If for some reason the team feels that the original estimation is too far off, then the estimate must be adjusted accordingly. If this happens too often, or with too many stories, then it must be tackled in the retrospective. Perhaps the model must be revised, or perhaps the architects either didn’t understand what was needed or failed to properly explain what needed to be done. Of course, this changes the scope of the sprint and triggers a revision of the whole backlog estimation.
All the lessons learned during a retrospective must be passed along to the PMO to update the process standards accordingly.
If possible, a PMO representative should be present as an observer or, better yet, trained as a retrospective facilitator. This gives the PMO a bigger involvement in the agile initiative, and provides them with “from the trenches” information.
Life Outside Scrum
There are many activities that are not part of the Scrum process that are needed to fulfill the bigger purpose:
- The architecture and UX teams have the responsibility to define an initial set of standards and evolve them with the team as the projects evolve. This becomes critical when the product increases in size and scope needing more Scrum teams to be involved, as standards help the inter-team communication by providing a common language to speak, specially when working on commercial products (which tend to outlive the developers).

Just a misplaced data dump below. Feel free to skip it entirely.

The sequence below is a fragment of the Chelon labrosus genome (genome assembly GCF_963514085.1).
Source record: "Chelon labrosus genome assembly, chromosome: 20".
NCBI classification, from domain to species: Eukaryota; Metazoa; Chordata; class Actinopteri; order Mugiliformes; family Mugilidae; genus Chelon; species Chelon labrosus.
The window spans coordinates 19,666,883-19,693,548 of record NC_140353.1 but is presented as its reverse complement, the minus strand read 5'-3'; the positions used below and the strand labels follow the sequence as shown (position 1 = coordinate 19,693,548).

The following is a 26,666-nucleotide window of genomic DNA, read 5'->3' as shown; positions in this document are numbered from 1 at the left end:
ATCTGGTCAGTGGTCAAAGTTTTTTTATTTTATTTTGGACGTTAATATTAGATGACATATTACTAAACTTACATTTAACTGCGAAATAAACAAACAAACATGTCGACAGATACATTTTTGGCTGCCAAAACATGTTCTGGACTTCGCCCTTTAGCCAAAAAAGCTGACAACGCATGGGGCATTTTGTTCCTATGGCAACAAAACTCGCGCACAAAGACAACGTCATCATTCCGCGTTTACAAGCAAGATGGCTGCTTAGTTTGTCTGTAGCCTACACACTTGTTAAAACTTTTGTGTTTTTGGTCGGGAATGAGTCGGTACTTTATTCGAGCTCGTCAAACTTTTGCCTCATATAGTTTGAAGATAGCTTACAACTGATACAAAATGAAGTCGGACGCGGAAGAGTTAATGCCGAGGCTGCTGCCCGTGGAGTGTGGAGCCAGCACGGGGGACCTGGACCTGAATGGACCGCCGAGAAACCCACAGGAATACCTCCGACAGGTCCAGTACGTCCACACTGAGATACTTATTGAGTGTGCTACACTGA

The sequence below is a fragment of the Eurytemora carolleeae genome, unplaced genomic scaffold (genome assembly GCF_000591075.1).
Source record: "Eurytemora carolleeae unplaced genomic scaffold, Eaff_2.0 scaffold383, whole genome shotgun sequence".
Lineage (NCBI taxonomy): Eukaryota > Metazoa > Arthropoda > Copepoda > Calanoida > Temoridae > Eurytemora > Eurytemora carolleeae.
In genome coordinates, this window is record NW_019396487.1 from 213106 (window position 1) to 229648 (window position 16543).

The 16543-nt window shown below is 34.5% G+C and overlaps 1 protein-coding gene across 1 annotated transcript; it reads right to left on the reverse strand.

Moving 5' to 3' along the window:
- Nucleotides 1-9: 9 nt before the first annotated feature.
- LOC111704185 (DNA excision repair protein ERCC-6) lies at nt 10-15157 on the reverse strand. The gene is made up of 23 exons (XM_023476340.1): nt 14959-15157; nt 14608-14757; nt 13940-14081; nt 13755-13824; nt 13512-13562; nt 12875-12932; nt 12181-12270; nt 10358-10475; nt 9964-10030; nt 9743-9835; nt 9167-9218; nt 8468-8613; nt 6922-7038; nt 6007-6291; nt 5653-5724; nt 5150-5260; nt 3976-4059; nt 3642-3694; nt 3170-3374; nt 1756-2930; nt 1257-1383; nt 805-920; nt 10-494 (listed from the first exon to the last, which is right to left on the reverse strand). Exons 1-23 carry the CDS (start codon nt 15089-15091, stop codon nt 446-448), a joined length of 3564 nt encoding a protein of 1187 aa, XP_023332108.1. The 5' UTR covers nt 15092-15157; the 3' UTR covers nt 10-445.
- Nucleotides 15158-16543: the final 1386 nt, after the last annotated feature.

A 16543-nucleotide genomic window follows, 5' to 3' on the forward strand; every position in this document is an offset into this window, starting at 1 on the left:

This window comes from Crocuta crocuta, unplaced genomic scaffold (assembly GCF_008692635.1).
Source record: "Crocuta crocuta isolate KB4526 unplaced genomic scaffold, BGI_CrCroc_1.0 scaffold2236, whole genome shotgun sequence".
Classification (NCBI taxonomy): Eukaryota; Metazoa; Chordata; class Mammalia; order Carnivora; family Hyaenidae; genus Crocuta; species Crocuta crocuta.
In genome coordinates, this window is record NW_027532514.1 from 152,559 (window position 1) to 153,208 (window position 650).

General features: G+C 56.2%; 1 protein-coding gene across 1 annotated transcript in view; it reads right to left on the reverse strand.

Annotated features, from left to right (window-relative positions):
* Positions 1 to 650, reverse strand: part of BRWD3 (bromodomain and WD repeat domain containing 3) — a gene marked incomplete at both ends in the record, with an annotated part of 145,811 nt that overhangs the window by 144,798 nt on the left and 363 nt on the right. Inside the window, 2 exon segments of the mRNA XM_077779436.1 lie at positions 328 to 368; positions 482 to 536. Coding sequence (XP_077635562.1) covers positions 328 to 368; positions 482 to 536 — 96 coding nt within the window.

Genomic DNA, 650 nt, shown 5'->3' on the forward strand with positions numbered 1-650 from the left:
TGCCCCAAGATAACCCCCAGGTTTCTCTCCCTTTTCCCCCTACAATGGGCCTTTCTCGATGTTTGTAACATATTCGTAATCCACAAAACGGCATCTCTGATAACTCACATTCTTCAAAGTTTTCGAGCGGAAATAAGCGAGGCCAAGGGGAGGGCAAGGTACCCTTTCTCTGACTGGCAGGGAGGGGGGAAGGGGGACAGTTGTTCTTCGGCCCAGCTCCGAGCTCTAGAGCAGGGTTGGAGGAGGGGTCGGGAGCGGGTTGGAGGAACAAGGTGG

- The BAs must gather requirements from both the internal and external clients to feed the backlog.
- The SCM team must keep tuning the build scripts and the continuous integration server using the team’s feedback.
- The QA team must run tests outside of those that validate the stories being developed (i.e., performance, stress, and regression tests).
- The DBA team must work with QA and architecture to identify problems in the database performance and propose solutions to be included in the backlog.
- In an organization that sells software to third parties, the sales team must work with the BA to add to the backlog any requirements it gets from prospective clients and from watching the competition.
The journey has just started once you have put all the pieces into place. Each retrospective will give useful insights into what is working and what is not. Expect failures, especially during the first sprints. Learn from them, adapt the process, and move forward.
Just keep in mind what agile is about: Teamwork, producing valuable software, being able to embrace change, and trust.